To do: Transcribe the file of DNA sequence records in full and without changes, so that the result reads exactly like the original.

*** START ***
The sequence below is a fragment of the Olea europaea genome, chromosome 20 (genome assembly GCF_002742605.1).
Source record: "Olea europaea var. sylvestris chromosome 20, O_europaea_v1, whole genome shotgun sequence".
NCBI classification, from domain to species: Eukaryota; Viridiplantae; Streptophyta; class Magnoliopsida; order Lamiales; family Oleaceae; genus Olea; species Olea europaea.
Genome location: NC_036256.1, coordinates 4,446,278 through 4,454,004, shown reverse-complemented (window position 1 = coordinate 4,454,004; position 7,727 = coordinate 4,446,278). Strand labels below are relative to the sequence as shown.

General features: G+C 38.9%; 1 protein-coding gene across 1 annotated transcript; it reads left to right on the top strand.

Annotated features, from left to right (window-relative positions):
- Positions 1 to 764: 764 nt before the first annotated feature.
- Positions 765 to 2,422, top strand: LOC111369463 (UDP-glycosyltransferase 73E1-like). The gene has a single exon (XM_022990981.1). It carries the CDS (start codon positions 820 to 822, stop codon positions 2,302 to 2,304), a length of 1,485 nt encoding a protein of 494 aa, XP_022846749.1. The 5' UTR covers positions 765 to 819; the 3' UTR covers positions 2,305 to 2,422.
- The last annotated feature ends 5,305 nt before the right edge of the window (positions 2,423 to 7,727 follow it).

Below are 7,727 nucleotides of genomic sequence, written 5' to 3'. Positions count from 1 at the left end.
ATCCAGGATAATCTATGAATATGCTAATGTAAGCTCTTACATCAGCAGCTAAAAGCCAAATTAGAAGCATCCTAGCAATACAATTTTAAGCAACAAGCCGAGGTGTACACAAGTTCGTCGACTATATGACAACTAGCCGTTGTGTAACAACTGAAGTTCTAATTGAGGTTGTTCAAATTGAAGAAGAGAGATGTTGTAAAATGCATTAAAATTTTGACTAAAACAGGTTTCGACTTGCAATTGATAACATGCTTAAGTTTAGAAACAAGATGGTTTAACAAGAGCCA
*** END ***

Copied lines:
The sequence below is a fragment of the Olea europaea genome, chromosome 20 (genome assembly GCF_002742605.1).
Source record: "Olea europaea var. sylvestris chromosome 20, O_europaea_v1, whole genome shotgun sequence".
NCBI classification, from domain to species: Eukaryota; Viridiplantae; Streptophyta; class Magnoliopsida; order Lamiales; family Oleaceae; genus Olea; species Olea europaea.
Genome location: NC_036256.1, coordinates 4,446,278 through 4,454,004, shown reverse-complemented (window position 1 = coordinate 4,454,004; position 7,727 = coordinate 4,446,278). Strand labels below are relative to the sequence as shown.

General features: G+C 38.9%; 1 protein-coding gene across 1 annotated transcript; it reads left to right on the top strand.

Annotated features, from left to right (window-relative positions):
- Positions 1 to 764: 764 nt before the first annotated feature.
- Positions 765 to 2,422, top strand: LOC111369463 (UDP-glycosyltransferase 73E1-like). The gene has a single exon (XM_022990981.1). It carries the CDS (start codon positions 820 to 822, stop codon positions 2,302 to 2,304), a length of 1,485 nt encoding a protein of 494 aa, XP_022846749.1. The 5' UTR covers positions 765 to 819; the 3' UTR covers positions 2,305 to 2,422.
- The last annotated feature ends 5,305 nt before the right edge of the window (positions 2,423 to 7,727 follow it).

Below are 7,727 nucleotides of genomic sequence, written 5' to 3'. Positions count from 1 at the left end.
ATCCAGGATAATCTATGAATATGCTAATGTAAGCTCTTACATCAGCAGCTAAAAGCCAAATTAGAAGCATCCTAGCAATACAATTTTAAGCAACAAGCCGAGGTGTACACAAGTTCGTCGACTATATGACAACTAGCCGTTGTGTAACAACTGAAGTTCTAATTGAGGTTGTTCAAATTGAAGAAGAGAGATGTTGTAAAATGCATTAAAATTTTGACTAAAACAGGTTTCGACTTGCAATTGATAACATGCTTAAGTTTAGAAACAAGATGGTTTAACAAGAGCCA